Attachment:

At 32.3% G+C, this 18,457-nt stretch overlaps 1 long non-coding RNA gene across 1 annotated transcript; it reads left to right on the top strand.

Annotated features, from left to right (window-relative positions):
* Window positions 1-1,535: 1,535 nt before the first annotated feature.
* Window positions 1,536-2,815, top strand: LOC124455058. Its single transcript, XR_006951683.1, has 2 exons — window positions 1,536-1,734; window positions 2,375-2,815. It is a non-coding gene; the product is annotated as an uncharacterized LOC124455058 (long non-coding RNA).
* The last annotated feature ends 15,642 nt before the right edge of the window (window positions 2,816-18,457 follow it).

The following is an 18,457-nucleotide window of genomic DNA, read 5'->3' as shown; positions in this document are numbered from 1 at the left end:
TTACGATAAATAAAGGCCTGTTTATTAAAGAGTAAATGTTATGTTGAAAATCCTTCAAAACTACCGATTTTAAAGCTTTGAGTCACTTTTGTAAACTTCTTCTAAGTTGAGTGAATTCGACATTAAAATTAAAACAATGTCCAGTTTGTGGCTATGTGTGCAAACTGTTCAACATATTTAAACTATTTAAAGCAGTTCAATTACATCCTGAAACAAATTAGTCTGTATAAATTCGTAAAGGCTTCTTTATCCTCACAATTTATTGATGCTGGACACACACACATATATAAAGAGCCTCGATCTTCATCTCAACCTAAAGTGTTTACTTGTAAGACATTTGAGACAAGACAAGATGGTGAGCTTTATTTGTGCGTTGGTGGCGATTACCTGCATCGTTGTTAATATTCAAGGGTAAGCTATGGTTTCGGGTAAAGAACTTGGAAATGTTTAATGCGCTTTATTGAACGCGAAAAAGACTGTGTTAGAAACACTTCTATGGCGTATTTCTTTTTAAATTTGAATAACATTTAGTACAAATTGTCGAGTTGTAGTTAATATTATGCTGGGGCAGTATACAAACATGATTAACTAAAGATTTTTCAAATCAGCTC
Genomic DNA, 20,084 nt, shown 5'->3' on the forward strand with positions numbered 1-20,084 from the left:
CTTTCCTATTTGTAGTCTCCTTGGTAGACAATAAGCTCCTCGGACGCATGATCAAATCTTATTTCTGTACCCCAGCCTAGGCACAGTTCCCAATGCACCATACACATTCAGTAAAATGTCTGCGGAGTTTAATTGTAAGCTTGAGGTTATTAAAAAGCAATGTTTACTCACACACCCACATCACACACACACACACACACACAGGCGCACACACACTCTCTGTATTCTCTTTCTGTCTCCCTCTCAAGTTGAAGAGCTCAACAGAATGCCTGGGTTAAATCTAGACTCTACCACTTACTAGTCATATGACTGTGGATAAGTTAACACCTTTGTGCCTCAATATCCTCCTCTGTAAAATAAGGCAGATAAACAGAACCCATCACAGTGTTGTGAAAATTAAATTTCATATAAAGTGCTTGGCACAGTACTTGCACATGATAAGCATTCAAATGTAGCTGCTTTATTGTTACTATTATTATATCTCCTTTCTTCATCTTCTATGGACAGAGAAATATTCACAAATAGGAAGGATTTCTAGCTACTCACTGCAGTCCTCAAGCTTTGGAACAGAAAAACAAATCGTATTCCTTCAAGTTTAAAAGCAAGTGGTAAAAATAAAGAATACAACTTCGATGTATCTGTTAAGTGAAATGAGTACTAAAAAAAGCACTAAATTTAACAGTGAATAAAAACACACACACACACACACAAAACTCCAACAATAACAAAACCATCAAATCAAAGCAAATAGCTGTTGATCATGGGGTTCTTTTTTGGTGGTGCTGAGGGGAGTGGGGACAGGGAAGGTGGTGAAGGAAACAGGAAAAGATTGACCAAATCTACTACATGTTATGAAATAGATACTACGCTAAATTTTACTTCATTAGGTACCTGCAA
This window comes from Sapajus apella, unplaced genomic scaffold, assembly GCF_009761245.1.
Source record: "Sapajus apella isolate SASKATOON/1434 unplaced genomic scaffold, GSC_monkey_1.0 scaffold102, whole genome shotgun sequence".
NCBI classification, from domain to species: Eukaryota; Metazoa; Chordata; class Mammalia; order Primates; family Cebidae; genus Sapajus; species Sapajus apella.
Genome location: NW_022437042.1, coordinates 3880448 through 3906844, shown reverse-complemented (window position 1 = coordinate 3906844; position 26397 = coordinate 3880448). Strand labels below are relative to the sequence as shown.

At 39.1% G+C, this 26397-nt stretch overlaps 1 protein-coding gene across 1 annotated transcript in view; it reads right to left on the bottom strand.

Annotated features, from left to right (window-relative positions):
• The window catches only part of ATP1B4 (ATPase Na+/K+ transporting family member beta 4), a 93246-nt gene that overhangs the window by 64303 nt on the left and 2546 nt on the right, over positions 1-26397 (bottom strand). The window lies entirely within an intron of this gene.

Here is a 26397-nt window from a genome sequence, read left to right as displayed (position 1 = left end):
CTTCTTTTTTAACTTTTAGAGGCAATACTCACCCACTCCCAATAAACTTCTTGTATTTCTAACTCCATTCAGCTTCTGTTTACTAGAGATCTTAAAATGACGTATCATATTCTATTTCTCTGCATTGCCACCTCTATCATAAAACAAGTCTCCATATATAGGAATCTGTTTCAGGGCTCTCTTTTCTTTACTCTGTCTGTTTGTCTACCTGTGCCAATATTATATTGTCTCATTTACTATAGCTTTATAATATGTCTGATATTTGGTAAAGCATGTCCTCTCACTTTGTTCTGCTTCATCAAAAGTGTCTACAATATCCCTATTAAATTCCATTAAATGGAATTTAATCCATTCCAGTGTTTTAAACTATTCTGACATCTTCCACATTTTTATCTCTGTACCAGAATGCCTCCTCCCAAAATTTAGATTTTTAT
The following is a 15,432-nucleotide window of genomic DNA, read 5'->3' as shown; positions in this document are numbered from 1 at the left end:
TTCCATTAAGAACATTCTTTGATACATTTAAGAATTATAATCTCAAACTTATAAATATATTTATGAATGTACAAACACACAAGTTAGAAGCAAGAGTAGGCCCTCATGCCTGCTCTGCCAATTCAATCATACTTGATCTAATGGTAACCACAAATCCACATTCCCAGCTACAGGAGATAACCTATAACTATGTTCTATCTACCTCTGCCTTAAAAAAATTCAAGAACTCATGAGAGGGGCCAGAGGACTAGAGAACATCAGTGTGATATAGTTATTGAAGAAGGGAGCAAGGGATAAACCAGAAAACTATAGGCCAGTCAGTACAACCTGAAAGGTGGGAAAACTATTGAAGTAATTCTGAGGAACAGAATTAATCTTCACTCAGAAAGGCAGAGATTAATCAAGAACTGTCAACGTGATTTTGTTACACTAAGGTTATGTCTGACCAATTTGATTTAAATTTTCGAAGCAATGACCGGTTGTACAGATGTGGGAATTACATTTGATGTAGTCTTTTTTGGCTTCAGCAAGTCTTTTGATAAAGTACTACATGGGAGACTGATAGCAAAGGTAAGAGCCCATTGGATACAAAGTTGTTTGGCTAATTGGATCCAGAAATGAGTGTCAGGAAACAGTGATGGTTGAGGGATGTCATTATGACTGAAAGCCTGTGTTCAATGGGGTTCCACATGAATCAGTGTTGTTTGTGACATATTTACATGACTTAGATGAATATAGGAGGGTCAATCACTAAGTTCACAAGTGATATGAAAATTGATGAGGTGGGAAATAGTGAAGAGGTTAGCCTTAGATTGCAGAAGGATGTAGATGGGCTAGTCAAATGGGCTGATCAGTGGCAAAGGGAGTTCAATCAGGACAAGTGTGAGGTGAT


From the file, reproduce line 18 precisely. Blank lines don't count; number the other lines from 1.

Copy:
CTTCTTTTTTAACTTTTAGAGGCAATACTCACCCACTCCCAATAAACTTCTTGTATTTCTAACTCCATTCAGCTTCTGTTTACTAGAGATCTTAAAATGACGTATCATATTCTATTTCTCTGCATTGCCACCTCTATCATAAAACAAGTCTCCATATATAGGAATCTGTTTCAGGGCTCTCTTTTCTTTACTCTGTCTGTTTGTCTACCTGTGCCAATATTATATTGTCTCATTTACTATAGCTTTATAATATGTCTGATATTTGGTAAAGCATGTCCTCTCACTTTGTTCTGCTTCATCAAAAGTGTCTACAATATCCCTATTAAATTCCATTAAATGGAATTTAATCCATTCCAGTGTTTTAAACTATTCTGACATCTTCCACATTTTTATCTCTGTACCAGAATGCCTCCTCCCAAAATTTAGATTTTTAT